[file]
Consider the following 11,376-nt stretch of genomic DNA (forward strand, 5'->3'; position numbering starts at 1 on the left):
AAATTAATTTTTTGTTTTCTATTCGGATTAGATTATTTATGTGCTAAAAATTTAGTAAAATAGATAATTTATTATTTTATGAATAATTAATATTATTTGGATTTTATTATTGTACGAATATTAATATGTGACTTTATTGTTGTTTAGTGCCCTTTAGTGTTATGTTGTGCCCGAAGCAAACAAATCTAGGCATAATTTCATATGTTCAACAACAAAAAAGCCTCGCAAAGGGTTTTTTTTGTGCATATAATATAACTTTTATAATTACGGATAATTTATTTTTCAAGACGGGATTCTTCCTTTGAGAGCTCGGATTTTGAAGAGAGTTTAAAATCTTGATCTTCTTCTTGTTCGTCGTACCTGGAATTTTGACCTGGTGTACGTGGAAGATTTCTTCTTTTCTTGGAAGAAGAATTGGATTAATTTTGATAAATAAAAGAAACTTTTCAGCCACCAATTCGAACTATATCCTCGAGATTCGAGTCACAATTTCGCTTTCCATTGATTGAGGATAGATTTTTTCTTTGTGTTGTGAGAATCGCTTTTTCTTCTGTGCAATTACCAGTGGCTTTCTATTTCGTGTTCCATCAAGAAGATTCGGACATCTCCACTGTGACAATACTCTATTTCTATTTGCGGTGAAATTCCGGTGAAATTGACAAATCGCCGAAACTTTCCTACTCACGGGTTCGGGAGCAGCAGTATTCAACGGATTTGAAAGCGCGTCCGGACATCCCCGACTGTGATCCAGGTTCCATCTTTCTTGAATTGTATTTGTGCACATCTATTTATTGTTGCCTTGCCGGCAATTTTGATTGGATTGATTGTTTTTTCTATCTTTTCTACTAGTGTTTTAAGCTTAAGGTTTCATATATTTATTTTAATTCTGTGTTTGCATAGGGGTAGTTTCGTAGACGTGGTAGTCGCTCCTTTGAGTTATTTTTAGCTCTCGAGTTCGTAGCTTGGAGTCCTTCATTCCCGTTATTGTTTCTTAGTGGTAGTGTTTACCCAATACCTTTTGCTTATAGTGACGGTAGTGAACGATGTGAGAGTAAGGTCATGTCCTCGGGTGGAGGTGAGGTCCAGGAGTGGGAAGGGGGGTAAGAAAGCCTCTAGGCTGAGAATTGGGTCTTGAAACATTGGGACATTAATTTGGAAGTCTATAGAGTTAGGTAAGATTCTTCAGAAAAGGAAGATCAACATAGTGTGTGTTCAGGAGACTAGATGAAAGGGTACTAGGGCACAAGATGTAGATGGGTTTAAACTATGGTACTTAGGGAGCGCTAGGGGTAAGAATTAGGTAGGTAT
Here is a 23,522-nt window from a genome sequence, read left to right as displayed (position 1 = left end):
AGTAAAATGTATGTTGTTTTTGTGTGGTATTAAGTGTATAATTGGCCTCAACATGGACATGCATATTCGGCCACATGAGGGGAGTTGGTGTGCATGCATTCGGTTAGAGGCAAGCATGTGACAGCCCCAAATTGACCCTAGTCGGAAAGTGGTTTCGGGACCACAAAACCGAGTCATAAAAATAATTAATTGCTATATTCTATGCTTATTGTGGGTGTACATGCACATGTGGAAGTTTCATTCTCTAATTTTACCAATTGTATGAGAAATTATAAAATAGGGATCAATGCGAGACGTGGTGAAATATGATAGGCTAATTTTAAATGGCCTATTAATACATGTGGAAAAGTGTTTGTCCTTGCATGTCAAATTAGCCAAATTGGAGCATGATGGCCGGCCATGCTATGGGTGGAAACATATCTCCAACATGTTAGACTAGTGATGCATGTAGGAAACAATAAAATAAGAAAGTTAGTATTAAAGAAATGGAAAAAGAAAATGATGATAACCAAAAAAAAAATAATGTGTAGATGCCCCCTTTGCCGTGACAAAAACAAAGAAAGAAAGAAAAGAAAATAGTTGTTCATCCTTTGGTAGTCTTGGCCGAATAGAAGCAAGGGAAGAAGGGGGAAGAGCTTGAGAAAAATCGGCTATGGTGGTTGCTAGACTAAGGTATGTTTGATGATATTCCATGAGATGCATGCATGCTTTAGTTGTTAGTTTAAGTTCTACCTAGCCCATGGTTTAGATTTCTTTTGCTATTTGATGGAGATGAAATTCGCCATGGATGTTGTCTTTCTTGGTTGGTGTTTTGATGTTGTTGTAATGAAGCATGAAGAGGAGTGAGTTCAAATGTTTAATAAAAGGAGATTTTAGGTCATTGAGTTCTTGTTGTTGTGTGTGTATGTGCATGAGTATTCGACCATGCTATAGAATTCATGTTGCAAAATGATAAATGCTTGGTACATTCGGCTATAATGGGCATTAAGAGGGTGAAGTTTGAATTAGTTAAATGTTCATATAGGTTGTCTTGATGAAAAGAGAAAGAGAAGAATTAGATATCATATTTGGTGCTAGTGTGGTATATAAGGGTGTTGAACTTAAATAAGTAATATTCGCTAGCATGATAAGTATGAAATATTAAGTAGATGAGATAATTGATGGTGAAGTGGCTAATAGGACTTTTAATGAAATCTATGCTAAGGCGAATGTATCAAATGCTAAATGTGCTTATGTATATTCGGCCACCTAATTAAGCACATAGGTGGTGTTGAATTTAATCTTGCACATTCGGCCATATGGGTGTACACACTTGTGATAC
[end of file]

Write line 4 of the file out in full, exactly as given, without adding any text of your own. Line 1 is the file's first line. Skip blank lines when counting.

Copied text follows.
AGTAAAATGTATGTTGTTTTTGTGTGGTATTAAGTGTATAATTGGCCTCAACATGGACATGCATATTCGGCCACATGAGGGGAGTTGGTGTGCATGCATTCGGTTAGAGGCAAGCATGTGACAGCCCCAAATTGACCCTAGTCGGAAAGTGGTTTCGGGACCACAAAACCGAGTCATAAAAATAATTAATTGCTATATTCTATGCTTATTGTGGGTGTACATGCACATGTGGAAGTTTCATTCTCTAATTTTACCAATTGTATGAGAAATTATAAAATAGGGATCAATGCGAGACGTGGTGAAATATGATAGGCTAATTTTAAATGGCCTATTAATACATGTGGAAAAGTGTTTGTCCTTGCATGTCAAATTAGCCAAATTGGAGCATGATGGCCGGCCATGCTATGGGTGGAAACATATCTCCAACATGTTAGACTAGTGATGCATGTAGGAAACAATAAAATAAGAAAGTTAGTATTAAAGAAATGGAAAAAGAAAATGATGATAACCAAAAAAAAAATAATGTGTAGATGCCCCCTTTGCCGTGACAAAAACAAAGAAAGAAAGAAAAGAAAATAGTTGTTCATCCTTTGGTAGTCTTGGCCGAATAGAAGCAAGGGAAGAAGGGGGAAGAGCTTGAGAAAAATCGGCTATGGTGGTTGCTAGACTAAGGTATGTTTGATGATATTCCATGAGATGCATGCATGCTTTAGTTGTTAGTTTAAGTTCTACCTAGCCCATGGTTTAGATTTCTTTTGCTATTTGATGGAGATGAAATTCGCCATGGATGTTGTCTTTCTTGGTTGGTGTTTTGATGTTGTTGTAATGAAGCATGAAGAGGAGTGAGTTCAAATGTTTAATAAAAGGAGATTTTAGGTCATTGAGTTCTTGTTGTTGTGTGTGTATGTGCATGAGTATTCGACCATGCTATAGAATTCATGTTGCAAAATGATAAATGCTTGGTACATTCGGCTATAATGGGCATTAAGAGGGTGAAGTTTGAATTAGTTAAATGTTCATATAGGTTGTCTTGATGAAAAGAGAAAGAGAAGAATTAGATATCATATTTGGTGCTAGTGTGGTATATAAGGGTGTTGAACTTAAATAAGTAATATTCGCTAGCATGATAAGTATGAAATATTAAGTAGATGAGATAATTGATGGTGAAGTGGCTAATAGGACTTTTAATGAAATCTATGCTAAGGCGAATGTATCAAATGCTAAATGTGCTTATGTATATTCGGCCACCTAATTAAGCACATAGGTGGTGTTGAATTTAATCTTGCACATTCGGCCATATGGGTGTACACACTTGTGATAC